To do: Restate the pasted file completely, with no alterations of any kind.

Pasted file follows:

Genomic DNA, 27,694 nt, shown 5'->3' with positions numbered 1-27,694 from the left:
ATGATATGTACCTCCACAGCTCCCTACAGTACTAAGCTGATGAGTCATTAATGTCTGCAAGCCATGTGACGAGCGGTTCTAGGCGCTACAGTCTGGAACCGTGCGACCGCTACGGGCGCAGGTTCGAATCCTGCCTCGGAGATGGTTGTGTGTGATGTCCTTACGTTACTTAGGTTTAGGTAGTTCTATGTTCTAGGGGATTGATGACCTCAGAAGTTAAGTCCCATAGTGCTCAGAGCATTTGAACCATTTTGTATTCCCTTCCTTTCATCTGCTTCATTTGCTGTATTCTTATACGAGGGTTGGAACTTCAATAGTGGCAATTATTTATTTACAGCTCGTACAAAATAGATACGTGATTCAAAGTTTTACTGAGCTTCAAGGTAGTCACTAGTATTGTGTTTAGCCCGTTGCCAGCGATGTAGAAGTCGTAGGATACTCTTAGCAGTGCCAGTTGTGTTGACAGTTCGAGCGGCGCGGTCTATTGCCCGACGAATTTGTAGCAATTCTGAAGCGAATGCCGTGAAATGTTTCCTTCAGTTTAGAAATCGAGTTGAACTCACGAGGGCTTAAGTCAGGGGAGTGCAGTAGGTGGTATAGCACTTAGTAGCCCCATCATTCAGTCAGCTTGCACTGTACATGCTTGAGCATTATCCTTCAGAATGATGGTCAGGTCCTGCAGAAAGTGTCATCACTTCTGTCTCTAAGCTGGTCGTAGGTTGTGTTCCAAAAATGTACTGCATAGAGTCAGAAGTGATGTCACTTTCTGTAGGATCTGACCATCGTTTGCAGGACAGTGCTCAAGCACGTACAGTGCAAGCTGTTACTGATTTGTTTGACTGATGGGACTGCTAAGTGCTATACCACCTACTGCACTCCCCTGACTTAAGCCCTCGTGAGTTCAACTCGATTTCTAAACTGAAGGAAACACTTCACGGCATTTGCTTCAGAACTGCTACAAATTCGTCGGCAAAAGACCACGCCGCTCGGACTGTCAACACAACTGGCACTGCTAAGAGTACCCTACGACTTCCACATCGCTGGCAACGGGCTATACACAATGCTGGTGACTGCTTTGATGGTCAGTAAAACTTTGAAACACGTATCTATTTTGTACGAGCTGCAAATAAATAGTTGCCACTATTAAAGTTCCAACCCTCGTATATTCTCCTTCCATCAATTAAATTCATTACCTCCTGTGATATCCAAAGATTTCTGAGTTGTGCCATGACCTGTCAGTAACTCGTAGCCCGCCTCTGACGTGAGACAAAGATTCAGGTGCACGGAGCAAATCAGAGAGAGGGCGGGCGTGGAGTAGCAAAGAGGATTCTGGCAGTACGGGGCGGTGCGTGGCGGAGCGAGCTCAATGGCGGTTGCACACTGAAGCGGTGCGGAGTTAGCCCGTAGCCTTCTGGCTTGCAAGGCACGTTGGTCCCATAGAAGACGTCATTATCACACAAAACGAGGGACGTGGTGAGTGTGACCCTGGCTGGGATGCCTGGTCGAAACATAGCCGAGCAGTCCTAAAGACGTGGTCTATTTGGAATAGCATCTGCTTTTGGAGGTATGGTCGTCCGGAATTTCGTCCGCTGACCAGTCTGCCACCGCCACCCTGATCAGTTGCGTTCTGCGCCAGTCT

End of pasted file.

Genomic DNA, 27,694 nt, shown 5'->3' with positions numbered 1-27,694 from the left:
ATGATATGTACCTCCACAGCTCCCTACAGTACTAAGCTGATGAGTCATTAATGTCTGCAAGCCATGTGACGAGCGGTTCTAGGCGCTACAGTCTGGAACCGTGCGACCGCTACGGGCGCAGGTTCGAATCCTGCCTCGGAGATGGTTGTGTGTGATGTCCTTACGTTACTTAGGTTTAGGTAGTTCTATGTTCTAGGGGATTGATGACCTCAGAAGTTAAGTCCCATAGTGCTCAGAGCATTTGAACCATTTTGTATTCCCTTCCTTTCATCTGCTTCATTTGCTGTATTCTTATACGAGGGTTGGAACTTCAATAGTGGCAATTATTTATTTACAGCTCGTACAAAATAGATACGTGATTCAAAGTTTTACTGAGCTTCAAGGTAGTCACTAGTATTGTGTTTAGCCCGTTGCCAGCGATGTAGAAGTCGTAGGATACTCTTAGCAGTGCCAGTTGTGTTGACAGTTCGAGCGGCGCGGTCTATTGCCCGACGAATTTGTAGCAATTCTGAAGCGAATGCCGTGAAATGTTTCCTTCAGTTTAGAAATCGAGTTGAACTCACGAGGGCTTAAGTCAGGGGAGTGCAGTAGGTGGTATAGCACTTAGTAGCCCCATCATTCAGTCAGCTTGCACTGTACATGCTTGAGCATTATCCTTCAGAATGATGGTCAGGTCCTGCAGAAAGTGTCATCACTTCTGTCTCTAAGCTGGTCGTAGGTTGTGTTCCAAAAATGTACTGCATAGAGTCAGAAGTGATGTCACTTTCTGTAGGATCTGACCATCGTTTGCAGGACAGTGCTCAAGCACGTACAGTGCAAGCTGTTACTGATTTGTTTGACTGATGGGACTGCTAAGTGCTATACCACCTACTGCACTCCCCTGACTTAAGCCCTCGTGAGTTCAACTCGATTTCTAAACTGAAGGAAACACTTCACGGCATTTGCTTCAGAACTGCTACAAATTCGTCGGCAAAAGACCACGCCGCTCGGACTGTCAACACAACTGGCACTGCTAAGAGTACCCTACGACTTCCACATCGCTGGCAACGGGCTATACACAATGCTGGTGACTGCTTTGATGGTCAGTAAAACTTTGAAACACGTATCTATTTTGTACGAGCTGCAAATAAATAGTTGCCACTATTAAAGTTCCAACCCTCGTATATTCTCCTTCCATCAATTAAATTCATTACCTCCTGTGATATCCAAAGATTTCTGAGTTGTGCCATGACCTGTCAGTAACTCGTAGCCCGCCTCTGACGTGAGACAAAGATTCAGGTGCACGGAGCAAATCAGAGAGAGGGCGGGCGTGGAGTAGCAAAGAGGATTCTGGCAGTACGGGGCGGTGCGTGGCGGAGCGAGCTCAATGGCGGTTGCACACTGAAGCGGTGCGGAGTTAGCCCGTAGCCTTCTGGCTTGCAAGGCACGTTGGTCCCATAGAAGACGTCATTATCACACAAAACGAGGGACGTGGTGAGTGTGACCCTGGCTGGGATGCCTGGTCGAAACATAGCCGAGCAGTCCTAAAGACGTGGTCTATTTGGAATAGCATCTGCTTTTGGAGGTATGGTCGTCCGGAATTTCGTCCGCTGACCAGTCTGCCACCGCCACCCTGATCAGTTGCGTTCTGCGCCAGTCT